So an organization runs an election, A wants to get re-elected, B is the challenger. Suddenly B is accused of bribery, then B revenges and claims A is corrupted too, then A sets up an inquiry to investigate B, then B pulls out of the election, then A also sets up an inquiry to clear his own name, then A is "elected" unopposed as the only candidate. All under the sun as if the rest of the world are all blind.
I said it before, and I am glad that someone else is also saying it: can someone break away and start a rebel league? Clearly it is impossible for this organization to "improve" from within: the FIFA bosses are elected by such a small number of national FAs; the bosses and the national FAs give benefit to each other and it is their mutual advantage to keep things as they are; the national FAs are not accountable by the greater public either (say if some government wants to investigate this scandal, they will say this is "political interference" and suspend the country from FIFA).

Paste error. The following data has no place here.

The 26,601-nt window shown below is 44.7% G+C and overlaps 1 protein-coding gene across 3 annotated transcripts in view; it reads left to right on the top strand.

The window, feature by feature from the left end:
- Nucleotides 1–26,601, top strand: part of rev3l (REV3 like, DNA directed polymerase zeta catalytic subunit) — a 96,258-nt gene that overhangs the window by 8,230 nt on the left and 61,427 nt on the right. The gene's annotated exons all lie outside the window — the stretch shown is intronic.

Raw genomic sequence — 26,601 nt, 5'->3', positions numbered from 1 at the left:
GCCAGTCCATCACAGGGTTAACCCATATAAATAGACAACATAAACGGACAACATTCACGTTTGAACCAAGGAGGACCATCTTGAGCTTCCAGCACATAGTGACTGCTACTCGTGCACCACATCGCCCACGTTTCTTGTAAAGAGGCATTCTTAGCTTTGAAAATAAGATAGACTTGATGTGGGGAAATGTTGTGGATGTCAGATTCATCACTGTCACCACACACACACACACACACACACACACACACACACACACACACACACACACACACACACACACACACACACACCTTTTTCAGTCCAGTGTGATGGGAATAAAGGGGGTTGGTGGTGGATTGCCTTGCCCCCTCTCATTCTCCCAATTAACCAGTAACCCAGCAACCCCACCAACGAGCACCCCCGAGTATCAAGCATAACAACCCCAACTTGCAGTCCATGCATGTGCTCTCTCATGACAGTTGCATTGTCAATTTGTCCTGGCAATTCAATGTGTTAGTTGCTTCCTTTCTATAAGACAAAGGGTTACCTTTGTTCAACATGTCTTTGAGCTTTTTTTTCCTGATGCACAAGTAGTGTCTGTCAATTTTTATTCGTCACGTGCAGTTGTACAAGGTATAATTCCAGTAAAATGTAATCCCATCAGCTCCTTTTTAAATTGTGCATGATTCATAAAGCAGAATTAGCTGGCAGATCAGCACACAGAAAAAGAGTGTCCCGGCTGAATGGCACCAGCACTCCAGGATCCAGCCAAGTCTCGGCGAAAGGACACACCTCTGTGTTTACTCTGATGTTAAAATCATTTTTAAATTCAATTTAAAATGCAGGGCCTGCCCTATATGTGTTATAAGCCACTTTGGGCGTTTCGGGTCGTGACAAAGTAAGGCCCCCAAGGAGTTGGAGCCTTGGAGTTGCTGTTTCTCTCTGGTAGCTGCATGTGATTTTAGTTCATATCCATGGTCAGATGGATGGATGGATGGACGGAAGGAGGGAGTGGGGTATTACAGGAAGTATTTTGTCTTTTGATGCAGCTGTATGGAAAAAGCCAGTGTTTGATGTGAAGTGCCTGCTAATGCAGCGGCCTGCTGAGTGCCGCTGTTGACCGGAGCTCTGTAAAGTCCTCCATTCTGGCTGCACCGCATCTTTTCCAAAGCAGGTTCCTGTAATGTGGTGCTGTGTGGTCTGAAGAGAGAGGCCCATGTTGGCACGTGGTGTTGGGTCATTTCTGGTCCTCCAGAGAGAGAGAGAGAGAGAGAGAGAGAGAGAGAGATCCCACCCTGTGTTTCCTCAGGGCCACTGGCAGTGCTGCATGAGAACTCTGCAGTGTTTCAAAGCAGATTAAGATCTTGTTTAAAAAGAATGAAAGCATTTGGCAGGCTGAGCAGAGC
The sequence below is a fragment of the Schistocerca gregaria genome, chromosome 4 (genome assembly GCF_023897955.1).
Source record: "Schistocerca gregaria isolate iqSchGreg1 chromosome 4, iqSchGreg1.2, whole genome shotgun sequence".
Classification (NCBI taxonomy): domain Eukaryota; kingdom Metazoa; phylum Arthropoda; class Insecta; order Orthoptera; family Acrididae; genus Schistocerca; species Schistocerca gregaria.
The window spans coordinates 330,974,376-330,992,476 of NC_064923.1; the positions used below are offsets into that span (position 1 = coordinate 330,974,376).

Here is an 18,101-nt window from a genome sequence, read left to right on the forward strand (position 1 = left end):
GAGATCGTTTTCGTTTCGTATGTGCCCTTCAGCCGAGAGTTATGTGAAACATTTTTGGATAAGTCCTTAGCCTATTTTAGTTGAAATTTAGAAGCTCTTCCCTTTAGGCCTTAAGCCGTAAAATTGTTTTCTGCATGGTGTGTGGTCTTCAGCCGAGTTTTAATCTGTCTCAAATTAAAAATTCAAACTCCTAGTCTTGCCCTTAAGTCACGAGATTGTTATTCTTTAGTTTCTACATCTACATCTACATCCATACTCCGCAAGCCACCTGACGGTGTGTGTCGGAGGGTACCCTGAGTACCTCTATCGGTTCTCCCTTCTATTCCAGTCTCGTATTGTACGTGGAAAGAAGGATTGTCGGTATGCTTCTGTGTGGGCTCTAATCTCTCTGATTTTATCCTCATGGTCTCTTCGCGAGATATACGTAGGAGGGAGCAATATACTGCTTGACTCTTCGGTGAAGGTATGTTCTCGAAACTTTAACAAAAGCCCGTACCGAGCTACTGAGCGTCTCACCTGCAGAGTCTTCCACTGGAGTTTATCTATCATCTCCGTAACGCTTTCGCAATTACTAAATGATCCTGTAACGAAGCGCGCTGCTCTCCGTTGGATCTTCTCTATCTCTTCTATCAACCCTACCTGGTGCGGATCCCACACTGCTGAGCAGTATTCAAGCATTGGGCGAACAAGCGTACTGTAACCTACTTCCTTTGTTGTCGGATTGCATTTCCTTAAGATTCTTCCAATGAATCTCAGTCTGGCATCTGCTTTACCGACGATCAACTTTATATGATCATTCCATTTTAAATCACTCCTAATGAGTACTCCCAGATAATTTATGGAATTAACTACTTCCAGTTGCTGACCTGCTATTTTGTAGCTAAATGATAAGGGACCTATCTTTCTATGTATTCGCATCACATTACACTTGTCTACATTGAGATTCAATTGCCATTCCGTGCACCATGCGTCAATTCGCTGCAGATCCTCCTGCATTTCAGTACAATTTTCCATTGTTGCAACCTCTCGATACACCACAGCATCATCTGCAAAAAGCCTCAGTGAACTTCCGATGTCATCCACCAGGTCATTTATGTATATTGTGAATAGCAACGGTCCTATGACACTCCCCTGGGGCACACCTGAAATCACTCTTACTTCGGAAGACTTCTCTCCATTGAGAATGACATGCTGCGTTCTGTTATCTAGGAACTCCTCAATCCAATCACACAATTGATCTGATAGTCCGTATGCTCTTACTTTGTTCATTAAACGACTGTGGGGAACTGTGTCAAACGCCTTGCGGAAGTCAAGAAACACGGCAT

So why not take this chance to quit it altogether? You have an unhappy English FA (of course, none of this would have happened if England won the 2018 bid, or just lost less embarrassingly - they are just losers of the game, but still), and a lucrative English Premier League. Try to get one or two more European countries and leagues on board - this is where the money (i.e. power) are. Who cares about football corruption somewhere in Africa or central America anyway? Then you might, just might, be able to start a revolution...
馬嶽 - 重讀哈維爾與一國兩制的支柱
1 day ago